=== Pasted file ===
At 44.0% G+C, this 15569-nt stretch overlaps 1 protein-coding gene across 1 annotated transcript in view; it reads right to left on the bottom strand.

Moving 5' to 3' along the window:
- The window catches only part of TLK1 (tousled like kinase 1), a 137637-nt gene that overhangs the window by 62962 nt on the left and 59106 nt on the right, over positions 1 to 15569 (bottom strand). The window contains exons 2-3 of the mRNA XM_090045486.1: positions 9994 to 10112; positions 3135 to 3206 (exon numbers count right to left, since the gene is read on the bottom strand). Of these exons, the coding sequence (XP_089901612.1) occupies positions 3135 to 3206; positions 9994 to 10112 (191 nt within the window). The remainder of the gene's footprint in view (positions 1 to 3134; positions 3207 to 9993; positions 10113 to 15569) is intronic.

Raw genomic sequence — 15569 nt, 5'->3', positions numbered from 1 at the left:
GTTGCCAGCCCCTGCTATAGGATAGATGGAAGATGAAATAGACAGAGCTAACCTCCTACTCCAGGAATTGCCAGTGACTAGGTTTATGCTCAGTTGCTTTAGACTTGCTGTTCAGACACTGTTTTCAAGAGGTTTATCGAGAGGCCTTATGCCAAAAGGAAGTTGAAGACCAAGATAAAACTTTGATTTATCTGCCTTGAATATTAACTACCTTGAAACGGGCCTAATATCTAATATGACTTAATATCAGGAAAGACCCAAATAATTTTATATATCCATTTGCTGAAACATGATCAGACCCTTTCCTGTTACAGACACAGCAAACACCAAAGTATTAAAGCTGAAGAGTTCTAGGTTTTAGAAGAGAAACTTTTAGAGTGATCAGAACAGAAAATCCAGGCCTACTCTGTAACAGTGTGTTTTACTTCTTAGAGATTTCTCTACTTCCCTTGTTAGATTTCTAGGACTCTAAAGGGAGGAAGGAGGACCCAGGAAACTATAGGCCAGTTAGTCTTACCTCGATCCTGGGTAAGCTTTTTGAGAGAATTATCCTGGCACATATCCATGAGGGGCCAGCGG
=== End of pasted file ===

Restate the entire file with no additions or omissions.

At 44.0% G+C, this 15569-nt stretch overlaps 1 protein-coding gene across 1 annotated transcript in view; it reads right to left on the bottom strand.

Moving 5' to 3' along the window:
- The window catches only part of TLK1 (tousled like kinase 1), a 137637-nt gene that overhangs the window by 62962 nt on the left and 59106 nt on the right, over positions 1 to 15569 (bottom strand). The window contains exons 2-3 of the mRNA XM_090045486.1: positions 9994 to 10112; positions 3135 to 3206 (exon numbers count right to left, since the gene is read on the bottom strand). Of these exons, the coding sequence (XP_089901612.1) occupies positions 3135 to 3206; positions 9994 to 10112 (191 nt within the window). The remainder of the gene's footprint in view (positions 1 to 3134; positions 3207 to 9993; positions 10113 to 15569) is intronic.

Raw genomic sequence — 15569 nt, 5'->3', positions numbered from 1 at the left:
GTTGCCAGCCCCTGCTATAGGATAGATGGAAGATGAAATAGACAGAGCTAACCTCCTACTCCAGGAATTGCCAGTGACTAGGTTTATGCTCAGTTGCTTTAGACTTGCTGTTCAGACACTGTTTTCAAGAGGTTTATCGAGAGGCCTTATGCCAAAAGGAAGTTGAAGACCAAGATAAAACTTTGATTTATCTGCCTTGAATATTAACTACCTTGAAACGGGCCTAATATCTAATATGACTTAATATCAGGAAAGACCCAAATAATTTTATATATCCATTTGCTGAAACATGATCAGACCCTTTCCTGTTACAGACACAGCAAACACCAAAGTATTAAAGCTGAAGAGTTCTAGGTTTTAGAAGAGAAACTTTTAGAGTGATCAGAACAGAAAATCCAGGCCTACTCTGTAACAGTGTGTTTTACTTCTTAGAGATTTCTCTACTTCCCTTGTTAGATTTCTAGGACTCTAAAGGGAGGAAGGAGGACCCAGGAAACTATAGGCCAGTTAGTCTTACCTCGATCCTGGGTAAGCTTTTTGAGAGAATTATCCTGGCACATATCCATGAGGGGCCAGCGG